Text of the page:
How can I safely help people at organizations I trust, such as clients or business partners, to create user accounts in my system, if I don’t know who the person will be?
At Neoteric Design, we build web sites and web applications that integrate content management, digital publishing, customer support, and operations workflow. We’ve solved similar problems often enough that we’ve formalized solutions into reusable components of our software framework. This fall, Nick will be writing about them in a series of Design Patterns articles.
A host organization with a complex software system often has many relationships with partner organizations—they may be content partners, contributors, clients, or collaborators. These partner organizations have workflow needs: perhaps to contribute content, to edit or manage workflow, or to upload and manage documents, files, or image assets. Each partner organization needs an individual user account to do this work.
While the host organization has a contact at the partner organization, it isn’t always known ahead of time precisely which person will be doing the work. The host doesn’t know for whom to create the account.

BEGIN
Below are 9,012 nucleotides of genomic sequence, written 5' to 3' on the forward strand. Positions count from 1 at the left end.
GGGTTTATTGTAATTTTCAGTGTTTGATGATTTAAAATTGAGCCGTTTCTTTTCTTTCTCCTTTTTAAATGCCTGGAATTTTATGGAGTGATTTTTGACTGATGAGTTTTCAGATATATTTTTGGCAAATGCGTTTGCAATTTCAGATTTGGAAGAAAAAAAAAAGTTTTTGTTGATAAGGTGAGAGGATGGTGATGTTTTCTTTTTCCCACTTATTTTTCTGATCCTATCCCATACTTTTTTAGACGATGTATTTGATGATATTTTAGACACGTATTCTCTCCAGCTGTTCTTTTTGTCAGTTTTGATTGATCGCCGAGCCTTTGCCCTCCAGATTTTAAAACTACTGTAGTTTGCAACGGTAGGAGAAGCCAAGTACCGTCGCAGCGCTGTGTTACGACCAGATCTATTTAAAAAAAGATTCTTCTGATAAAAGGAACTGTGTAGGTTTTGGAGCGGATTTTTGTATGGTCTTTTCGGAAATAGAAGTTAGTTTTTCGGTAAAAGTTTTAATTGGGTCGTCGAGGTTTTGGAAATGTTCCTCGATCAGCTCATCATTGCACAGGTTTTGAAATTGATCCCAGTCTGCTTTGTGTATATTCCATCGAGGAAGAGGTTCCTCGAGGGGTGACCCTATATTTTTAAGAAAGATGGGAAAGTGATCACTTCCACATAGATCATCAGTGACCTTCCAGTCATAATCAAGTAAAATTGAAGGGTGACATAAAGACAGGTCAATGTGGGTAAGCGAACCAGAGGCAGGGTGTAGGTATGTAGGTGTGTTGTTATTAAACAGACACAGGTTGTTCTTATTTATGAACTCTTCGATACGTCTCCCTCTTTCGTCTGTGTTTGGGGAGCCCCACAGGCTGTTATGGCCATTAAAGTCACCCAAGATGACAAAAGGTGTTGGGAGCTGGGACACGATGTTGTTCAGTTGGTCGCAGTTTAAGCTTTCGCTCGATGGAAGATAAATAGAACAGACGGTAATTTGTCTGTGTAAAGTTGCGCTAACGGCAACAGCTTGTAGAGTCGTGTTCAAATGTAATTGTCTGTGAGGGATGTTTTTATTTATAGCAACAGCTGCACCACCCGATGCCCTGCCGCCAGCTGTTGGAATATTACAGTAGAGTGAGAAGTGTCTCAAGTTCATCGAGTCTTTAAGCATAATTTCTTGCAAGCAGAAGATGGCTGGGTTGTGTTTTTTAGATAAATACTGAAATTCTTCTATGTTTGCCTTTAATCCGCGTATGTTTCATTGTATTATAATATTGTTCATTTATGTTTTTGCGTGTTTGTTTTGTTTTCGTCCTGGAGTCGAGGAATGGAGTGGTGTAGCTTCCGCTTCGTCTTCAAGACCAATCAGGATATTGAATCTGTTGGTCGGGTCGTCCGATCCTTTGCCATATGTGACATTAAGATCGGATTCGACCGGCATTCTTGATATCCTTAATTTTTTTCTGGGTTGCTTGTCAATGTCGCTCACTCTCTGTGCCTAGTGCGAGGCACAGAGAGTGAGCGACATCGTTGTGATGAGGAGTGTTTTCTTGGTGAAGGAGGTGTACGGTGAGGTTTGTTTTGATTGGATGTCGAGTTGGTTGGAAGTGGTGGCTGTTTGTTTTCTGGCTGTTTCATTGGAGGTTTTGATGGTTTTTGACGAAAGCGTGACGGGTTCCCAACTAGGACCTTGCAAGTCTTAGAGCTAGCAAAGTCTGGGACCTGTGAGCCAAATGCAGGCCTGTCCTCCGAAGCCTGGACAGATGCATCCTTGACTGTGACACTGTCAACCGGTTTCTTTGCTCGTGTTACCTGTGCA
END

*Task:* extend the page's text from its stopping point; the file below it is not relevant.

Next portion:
Avoid the telephone game : although the host organization could contact the partner organization and ask ‘who will manage this?’, the answer may not be immediately available—the work may need to be discussed internally and assigned. Asking each partner doesn’t scale well if there are 20, 50, or hundreds of partner organizations. There can be a lot of back and forth to establish the role and responsibilities.
Uphold common sense security design patterns : avoid sending private emails, usernames, or passwords over email or insecure communication networks. While we acknowledge that the people at partner organizations are trusted, limit the risk of damage in the case of a security breach.
Support the partner organization’s decision making : ideally, the host organization can send a single communication that highlights the role and responsibilities, content needs, and ideal attributes for the person assigned to the role. This note might be forwarded within the organization until that person is identified.
Develop a trusted user account self-registration workflow. Create a non-expiring, non-unique, hidden URL. The URL’s parent path and all its children should be set to noindex, to avoid publicizing the path to search engines.
The self-registration page URL can be included in an email to all partner organizations, with explanatory text as needed. Each organization can forward the email to the correct person, who then goes through the process of registration. Since the user is trusted, we can ask that she identify herself via an email address, as well as correctly associate to the right organization, perhaps by selecting from a list of partners.
Although these users are trusted, this design pattern uses URL obscurity, which must be supplemented by assessing risk. If an unfriendly actor created an account, what damage could be done? All partner workflows should be carefully audited to ensure a trusted publisher role reviews them, for example.
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